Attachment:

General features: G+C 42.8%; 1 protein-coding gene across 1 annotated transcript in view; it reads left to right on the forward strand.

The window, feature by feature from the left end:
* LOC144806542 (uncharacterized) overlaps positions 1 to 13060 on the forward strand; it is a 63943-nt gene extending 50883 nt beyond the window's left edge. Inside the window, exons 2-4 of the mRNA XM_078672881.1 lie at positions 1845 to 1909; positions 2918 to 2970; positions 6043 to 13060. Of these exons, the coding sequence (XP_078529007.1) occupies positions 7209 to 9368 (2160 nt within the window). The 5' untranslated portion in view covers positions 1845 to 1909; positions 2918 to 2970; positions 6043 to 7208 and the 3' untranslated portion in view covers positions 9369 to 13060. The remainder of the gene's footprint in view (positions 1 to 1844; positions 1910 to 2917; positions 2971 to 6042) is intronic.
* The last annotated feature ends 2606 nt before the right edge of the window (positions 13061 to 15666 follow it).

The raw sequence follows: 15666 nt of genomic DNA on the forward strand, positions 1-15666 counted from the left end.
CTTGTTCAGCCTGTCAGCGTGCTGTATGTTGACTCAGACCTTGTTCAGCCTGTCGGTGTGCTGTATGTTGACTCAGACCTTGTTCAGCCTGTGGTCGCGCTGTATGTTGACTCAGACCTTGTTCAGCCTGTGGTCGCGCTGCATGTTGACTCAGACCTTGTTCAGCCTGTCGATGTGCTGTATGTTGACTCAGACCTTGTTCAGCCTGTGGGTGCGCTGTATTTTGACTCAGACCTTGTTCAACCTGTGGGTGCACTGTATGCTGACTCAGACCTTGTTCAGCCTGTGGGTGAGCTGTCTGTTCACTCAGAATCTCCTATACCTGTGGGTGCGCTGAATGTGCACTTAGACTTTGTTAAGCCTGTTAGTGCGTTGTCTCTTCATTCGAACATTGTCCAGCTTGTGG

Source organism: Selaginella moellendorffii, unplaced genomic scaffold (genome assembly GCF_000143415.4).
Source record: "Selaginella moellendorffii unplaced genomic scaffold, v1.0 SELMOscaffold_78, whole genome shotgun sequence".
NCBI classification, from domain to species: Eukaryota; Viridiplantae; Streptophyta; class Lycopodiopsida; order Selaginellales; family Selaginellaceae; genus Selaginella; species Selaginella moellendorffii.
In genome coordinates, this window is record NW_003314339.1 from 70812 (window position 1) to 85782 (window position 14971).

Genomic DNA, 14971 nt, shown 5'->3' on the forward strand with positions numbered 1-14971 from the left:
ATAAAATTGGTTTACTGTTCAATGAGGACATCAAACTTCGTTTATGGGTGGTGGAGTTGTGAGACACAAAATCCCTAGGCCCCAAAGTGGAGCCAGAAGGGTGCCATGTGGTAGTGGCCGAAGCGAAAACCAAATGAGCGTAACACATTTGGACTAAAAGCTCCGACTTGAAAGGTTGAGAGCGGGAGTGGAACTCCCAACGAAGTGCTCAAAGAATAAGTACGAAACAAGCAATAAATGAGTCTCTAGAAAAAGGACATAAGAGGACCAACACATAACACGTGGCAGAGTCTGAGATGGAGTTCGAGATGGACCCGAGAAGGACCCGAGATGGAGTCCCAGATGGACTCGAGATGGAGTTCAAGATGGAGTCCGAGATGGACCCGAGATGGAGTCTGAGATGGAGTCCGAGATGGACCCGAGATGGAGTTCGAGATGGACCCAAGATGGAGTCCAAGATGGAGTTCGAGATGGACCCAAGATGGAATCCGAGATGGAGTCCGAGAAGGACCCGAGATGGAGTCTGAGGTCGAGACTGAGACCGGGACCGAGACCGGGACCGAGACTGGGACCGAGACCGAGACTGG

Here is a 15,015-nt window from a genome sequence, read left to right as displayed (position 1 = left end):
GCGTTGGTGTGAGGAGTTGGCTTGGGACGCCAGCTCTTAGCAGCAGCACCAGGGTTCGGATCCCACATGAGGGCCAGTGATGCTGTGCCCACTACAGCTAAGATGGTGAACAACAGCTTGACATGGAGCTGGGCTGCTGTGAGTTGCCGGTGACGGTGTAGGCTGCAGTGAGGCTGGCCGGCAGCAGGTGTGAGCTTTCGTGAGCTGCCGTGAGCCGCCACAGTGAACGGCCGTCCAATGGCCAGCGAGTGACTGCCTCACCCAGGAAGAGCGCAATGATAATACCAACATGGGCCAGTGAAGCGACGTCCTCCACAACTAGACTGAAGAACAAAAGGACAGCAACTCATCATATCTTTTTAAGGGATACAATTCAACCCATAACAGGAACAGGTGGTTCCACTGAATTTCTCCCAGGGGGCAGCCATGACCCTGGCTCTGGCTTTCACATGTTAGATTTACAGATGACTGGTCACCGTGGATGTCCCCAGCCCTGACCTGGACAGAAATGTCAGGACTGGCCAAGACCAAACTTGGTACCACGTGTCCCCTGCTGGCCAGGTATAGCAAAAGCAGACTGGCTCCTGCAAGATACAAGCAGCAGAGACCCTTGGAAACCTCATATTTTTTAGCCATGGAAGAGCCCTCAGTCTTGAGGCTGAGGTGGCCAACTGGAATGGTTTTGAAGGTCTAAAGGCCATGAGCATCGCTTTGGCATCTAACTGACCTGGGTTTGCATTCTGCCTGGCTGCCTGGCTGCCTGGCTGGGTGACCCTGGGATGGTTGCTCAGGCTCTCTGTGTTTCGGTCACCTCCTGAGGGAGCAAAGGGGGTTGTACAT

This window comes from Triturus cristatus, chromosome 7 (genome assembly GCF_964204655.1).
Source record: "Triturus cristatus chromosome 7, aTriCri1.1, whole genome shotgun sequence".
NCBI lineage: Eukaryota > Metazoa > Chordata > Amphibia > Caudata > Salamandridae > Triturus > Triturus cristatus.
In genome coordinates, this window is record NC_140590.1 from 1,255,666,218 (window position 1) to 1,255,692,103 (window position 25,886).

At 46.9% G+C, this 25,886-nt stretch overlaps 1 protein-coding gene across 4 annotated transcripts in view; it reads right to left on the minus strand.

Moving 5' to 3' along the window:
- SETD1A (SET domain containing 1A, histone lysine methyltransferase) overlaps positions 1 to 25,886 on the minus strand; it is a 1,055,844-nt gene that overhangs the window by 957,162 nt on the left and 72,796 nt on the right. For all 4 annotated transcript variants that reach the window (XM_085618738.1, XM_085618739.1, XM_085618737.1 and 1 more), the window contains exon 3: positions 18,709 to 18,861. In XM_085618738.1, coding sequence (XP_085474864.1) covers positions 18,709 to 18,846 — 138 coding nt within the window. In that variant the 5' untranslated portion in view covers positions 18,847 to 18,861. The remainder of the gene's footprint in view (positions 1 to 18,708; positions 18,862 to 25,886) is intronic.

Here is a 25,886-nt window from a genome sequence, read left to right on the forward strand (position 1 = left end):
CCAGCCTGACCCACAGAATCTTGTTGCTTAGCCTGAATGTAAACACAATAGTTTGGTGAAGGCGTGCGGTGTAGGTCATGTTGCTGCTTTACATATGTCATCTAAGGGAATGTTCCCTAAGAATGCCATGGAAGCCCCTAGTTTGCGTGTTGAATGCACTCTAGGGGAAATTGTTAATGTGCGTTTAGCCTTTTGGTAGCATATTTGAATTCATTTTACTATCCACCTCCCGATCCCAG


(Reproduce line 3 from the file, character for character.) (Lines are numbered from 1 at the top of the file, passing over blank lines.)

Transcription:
* LOC144806542 (uncharacterized) overlaps positions 1 to 13060 on the forward strand; it is a 63943-nt gene extending 50883 nt beyond the window's left edge. Inside the window, exons 2-4 of the mRNA XM_078672881.1 lie at positions 1845 to 1909; positions 2918 to 2970; positions 6043 to 13060. Of these exons, the coding sequence (XP_078529007.1) occupies positions 7209 to 9368 (2160 nt within the window). The 5' untranslated portion in view covers positions 1845 to 1909; positions 2918 to 2970; positions 6043 to 7208 and the 3' untranslated portion in view covers positions 9369 to 13060. The remainder of the gene's footprint in view (positions 1 to 1844; positions 1910 to 2917; positions 2971 to 6042) is intronic.